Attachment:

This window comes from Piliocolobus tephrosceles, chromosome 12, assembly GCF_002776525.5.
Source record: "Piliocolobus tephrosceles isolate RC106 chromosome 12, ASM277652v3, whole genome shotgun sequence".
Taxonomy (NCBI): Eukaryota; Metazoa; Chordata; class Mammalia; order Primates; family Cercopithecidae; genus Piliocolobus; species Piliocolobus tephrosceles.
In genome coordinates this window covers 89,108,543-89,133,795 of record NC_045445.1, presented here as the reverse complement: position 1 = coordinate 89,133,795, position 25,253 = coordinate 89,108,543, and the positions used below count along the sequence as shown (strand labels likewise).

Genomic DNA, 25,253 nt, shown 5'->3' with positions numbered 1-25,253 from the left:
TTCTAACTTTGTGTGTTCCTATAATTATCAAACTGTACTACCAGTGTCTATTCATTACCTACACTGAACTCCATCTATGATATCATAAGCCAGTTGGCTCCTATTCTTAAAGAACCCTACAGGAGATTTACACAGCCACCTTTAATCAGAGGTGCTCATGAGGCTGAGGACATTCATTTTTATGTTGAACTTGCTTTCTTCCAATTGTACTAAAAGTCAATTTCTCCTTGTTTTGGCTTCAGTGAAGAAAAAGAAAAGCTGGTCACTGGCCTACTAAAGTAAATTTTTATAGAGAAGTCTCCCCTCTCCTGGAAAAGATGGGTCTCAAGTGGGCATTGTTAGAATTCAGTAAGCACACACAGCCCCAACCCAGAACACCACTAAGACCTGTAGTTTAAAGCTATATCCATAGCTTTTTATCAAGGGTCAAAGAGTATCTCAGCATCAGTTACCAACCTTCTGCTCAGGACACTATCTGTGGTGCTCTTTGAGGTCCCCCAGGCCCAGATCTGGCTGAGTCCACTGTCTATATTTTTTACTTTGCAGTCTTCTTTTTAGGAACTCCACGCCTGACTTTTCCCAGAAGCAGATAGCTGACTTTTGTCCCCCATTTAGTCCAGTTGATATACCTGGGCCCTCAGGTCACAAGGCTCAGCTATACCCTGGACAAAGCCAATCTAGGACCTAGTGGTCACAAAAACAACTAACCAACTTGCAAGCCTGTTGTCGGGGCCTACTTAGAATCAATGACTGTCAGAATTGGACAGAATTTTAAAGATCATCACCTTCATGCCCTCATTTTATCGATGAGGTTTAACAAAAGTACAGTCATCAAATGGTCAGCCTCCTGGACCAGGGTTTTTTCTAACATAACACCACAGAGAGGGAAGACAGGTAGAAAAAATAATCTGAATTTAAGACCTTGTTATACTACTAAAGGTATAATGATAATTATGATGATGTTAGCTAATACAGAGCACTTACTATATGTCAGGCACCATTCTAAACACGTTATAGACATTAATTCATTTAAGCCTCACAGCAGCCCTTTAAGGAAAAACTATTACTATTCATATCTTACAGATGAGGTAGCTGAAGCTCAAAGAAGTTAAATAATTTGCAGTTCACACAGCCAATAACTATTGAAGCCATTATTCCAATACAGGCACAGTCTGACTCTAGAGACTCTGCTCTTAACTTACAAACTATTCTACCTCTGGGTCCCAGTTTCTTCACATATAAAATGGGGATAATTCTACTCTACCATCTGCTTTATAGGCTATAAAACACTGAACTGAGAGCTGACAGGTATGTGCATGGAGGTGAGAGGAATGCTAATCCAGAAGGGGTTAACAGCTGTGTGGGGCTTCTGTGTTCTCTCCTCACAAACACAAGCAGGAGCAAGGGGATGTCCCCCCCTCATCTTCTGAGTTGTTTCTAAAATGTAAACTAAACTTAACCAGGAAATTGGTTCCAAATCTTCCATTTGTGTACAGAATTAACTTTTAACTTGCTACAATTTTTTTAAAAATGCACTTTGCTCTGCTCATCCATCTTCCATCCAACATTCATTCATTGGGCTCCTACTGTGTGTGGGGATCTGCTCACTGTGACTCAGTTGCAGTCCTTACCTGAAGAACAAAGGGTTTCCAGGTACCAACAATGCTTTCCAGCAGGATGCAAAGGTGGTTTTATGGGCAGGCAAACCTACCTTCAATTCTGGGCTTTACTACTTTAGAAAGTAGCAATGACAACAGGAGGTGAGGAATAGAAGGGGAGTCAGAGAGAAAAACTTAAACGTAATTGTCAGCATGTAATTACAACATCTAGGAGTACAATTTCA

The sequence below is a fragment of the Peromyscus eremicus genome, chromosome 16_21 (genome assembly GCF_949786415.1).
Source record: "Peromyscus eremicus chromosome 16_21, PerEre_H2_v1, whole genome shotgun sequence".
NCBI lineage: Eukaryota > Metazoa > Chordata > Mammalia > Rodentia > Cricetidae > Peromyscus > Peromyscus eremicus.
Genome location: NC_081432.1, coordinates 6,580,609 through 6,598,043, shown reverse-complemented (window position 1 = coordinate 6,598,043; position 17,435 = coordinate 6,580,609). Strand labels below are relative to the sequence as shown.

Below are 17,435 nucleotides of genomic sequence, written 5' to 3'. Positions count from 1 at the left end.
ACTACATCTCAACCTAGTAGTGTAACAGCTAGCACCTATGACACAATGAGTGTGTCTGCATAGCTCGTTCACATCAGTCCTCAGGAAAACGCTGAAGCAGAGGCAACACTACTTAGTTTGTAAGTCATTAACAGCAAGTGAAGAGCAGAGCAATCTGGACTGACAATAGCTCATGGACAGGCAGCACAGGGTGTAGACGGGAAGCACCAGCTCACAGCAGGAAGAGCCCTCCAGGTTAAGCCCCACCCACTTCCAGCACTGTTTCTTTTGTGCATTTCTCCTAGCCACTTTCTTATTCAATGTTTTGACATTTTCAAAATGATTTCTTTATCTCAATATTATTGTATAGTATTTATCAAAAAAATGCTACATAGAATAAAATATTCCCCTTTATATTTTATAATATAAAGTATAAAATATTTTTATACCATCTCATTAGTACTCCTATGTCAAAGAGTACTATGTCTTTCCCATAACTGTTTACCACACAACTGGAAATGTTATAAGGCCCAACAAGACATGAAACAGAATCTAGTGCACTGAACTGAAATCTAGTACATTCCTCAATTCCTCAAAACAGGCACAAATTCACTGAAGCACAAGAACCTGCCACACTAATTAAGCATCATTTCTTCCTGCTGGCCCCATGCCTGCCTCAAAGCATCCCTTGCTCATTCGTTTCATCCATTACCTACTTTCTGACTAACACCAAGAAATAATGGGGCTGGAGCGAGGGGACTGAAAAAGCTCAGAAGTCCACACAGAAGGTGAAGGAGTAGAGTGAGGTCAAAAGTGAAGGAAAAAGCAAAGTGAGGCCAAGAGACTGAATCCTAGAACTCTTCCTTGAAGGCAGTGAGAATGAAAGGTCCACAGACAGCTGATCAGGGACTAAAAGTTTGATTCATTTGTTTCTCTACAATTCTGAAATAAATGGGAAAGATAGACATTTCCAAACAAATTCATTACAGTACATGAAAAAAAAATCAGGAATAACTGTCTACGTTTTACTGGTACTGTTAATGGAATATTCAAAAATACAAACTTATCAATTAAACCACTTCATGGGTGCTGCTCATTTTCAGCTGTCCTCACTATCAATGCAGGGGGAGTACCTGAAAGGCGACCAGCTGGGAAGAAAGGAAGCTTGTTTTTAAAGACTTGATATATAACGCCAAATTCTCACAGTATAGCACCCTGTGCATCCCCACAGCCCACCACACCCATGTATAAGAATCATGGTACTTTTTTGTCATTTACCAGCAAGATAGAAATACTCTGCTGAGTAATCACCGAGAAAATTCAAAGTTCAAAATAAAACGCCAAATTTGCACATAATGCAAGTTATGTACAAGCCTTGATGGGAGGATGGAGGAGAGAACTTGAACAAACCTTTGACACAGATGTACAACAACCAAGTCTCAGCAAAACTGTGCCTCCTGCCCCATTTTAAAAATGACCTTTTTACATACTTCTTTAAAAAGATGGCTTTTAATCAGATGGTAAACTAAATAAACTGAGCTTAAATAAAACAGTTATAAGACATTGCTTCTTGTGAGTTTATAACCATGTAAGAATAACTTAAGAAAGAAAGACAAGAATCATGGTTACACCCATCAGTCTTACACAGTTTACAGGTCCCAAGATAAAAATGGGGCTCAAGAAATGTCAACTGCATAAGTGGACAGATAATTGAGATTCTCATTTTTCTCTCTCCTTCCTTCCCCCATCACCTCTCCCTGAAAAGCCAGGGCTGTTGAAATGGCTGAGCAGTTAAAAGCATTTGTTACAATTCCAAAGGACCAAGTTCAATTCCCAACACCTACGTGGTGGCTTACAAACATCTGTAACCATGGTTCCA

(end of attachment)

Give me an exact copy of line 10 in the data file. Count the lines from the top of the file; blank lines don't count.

Genome location: NC_081432.1, coordinates 6,580,609 through 6,598,043, shown reverse-complemented (window position 1 = coordinate 6,598,043; position 17,435 = coordinate 6,580,609). Strand labels below are relative to the sequence as shown.